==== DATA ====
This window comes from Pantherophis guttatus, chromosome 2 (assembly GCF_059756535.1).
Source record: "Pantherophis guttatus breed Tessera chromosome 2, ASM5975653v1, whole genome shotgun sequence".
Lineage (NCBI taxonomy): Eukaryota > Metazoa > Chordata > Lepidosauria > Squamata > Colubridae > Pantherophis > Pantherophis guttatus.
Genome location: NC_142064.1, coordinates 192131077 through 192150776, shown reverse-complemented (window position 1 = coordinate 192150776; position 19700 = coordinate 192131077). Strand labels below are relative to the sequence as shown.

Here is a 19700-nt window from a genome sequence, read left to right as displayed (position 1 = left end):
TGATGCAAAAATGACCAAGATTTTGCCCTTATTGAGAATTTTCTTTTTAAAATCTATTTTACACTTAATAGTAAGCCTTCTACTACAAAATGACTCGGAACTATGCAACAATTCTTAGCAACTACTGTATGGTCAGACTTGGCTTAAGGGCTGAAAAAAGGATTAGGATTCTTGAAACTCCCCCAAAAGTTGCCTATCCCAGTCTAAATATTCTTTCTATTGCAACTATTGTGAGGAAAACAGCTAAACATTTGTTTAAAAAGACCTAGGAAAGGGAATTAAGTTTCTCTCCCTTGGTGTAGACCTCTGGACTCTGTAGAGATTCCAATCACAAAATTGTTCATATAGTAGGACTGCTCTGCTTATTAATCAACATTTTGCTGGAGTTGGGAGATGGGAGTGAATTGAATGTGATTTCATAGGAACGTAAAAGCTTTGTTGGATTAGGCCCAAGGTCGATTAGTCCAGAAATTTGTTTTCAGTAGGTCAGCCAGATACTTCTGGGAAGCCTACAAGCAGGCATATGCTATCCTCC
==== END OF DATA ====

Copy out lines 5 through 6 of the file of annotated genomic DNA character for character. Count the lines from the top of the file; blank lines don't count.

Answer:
Here is a 19700-nt window from a genome sequence, read left to right as displayed (position 1 = left end):
TGATGCAAAAATGACCAAGATTTTGCCCTTATTGAGAATTTTCTTTTTAAAATCTATTTTACACTTAATAGTAAGCCTTCTACTACAAAATGACTCGGAACTATGCAACAATTCTTAGCAACTACTGTATGGTCAGACTTGGCTTAAGGGCTGAAAAAAGGATTAGGATTCTTGAAACTCCCCCAAAAGTTGCCTATCCCAGTCTAAATATTCTTTCTATTGCAACTATTGTGAGGAAAACAGCTAAACATTTGTTTAAAAAGACCTAGGAAAGGGAATTAAGTTTCTCTCCCTTGGTGTAGACCTCTGGACTCTGTAGAGATTCCAATCACAAAATTGTTCATATAGTAGGACTGCTCTGCTTATTAATCAACATTTTGCTGGAGTTGGGAGATGGGAGTGAATTGAATGTGATTTCATAGGAACGTAAAAGCTTTGTTGGATTAGGCCCAAGGTCGATTAGTCCAGAAATTTGTTTTCAGTAGGTCAGCCAGATACTTCTGGGAAGCCTACAAGCAGGCATATGCTATCCTCC